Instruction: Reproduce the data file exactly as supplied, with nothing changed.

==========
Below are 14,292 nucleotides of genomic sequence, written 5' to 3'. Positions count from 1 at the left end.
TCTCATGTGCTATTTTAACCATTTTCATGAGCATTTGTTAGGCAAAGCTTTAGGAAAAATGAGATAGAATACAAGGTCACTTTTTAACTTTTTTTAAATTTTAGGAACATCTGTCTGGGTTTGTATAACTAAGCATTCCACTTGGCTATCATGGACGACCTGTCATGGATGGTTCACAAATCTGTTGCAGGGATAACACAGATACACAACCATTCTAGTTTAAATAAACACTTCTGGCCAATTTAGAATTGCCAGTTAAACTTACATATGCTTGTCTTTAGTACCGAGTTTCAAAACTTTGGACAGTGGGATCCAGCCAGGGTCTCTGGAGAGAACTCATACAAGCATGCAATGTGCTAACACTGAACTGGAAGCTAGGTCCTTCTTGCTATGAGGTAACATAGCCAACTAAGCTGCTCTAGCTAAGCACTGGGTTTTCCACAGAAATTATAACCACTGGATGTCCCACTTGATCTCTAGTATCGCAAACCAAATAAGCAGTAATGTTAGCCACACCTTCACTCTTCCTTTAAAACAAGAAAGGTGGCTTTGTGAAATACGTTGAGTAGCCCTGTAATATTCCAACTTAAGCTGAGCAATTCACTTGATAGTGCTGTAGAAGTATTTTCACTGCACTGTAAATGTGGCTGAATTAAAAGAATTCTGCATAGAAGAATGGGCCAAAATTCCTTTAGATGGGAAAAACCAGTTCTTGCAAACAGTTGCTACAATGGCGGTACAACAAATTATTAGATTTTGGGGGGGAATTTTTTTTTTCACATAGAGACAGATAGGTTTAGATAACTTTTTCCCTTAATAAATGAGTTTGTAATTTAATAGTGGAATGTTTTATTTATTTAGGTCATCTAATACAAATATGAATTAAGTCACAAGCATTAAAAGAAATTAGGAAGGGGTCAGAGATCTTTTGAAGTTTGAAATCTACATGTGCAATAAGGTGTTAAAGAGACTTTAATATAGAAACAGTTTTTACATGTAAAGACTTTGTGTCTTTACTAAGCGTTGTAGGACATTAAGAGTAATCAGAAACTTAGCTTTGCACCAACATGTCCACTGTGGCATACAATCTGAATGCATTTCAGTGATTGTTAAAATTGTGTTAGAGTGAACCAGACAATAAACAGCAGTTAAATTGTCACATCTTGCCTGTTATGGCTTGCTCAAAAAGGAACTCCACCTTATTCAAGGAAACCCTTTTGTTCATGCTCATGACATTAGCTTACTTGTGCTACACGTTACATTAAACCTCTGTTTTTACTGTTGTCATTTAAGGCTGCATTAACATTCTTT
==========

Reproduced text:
Below are 14,292 nucleotides of genomic sequence, written 5' to 3'. Positions count from 1 at the left end.
TCTCATGTGCTATTTTAACCATTTTCATGAGCATTTGTTAGGCAAAGCTTTAGGAAAAATGAGATAGAATACAAGGTCACTTTTTAACTTTTTTTAAATTTTAGGAACATCTGTCTGGGTTTGTATAACTAAGCATTCCACTTGGCTATCATGGACGACCTGTCATGGATGGTTCACAAATCTGTTGCAGGGATAACACAGATACACAACCATTCTAGTTTAAATAAACACTTCTGGCCAATTTAGAATTGCCAGTTAAACTTACATATGCTTGTCTTTAGTACCGAGTTTCAAAACTTTGGACAGTGGGATCCAGCCAGGGTCTCTGGAGAGAACTCATACAAGCATGCAATGTGCTAACACTGAACTGGAAGCTAGGTCCTTCTTGCTATGAGGTAACATAGCCAACTAAGCTGCTCTAGCTAAGCACTGGGTTTTCCACAGAAATTATAACCACTGGATGTCCCACTTGATCTCTAGTATCGCAAACCAAATAAGCAGTAATGTTAGCCACACCTTCACTCTTCCTTTAAAACAAGAAAGGTGGCTTTGTGAAATACGTTGAGTAGCCCTGTAATATTCCAACTTAAGCTGAGCAATTCACTTGATAGTGCTGTAGAAGTATTTTCACTGCACTGTAAATGTGGCTGAATTAAAAGAATTCTGCATAGAAGAATGGGCCAAAATTCCTTTAGATGGGAAAAACCAGTTCTTGCAAACAGTTGCTACAATGGCGGTACAACAAATTATTAGATTTTGGGGGGGAATTTTTTTTTTCACATAGAGACAGATAGGTTTAGATAACTTTTTCCCTTAATAAATGAGTTTGTAATTTAATAGTGGAATGTTTTATTTATTTAGGTCATCTAATACAAATATGAATTAAGTCACAAGCATTAAAAGAAATTAGGAAGGGGTCAGAGATCTTTTGAAGTTTGAAATCTACATGTGCAATAAGGTGTTAAAGAGACTTTAATATAGAAACAGTTTTTACATGTAAAGACTTTGTGTCTTTACTAAGCGTTGTAGGACATTAAGAGTAATCAGAAACTTAGCTTTGCACCAACATGTCCACTGTGGCATACAATCTGAATGCATTTCAGTGATTGTTAAAATTGTGTTAGAGTGAACCAGACAATAAACAGCAGTTAAATTGTCACATCTTGCCTGTTATGGCTTGCTCAAAAAGGAACTCCACCTTATTCAAGGAAACCCTTTTGTTCATGCTCATGACATTAGCTTACTTGTGCTACACGTTACATTAAACCTCTGTTTTTACTGTTGTCATTTAAGGCTGCATTAACATTCTTT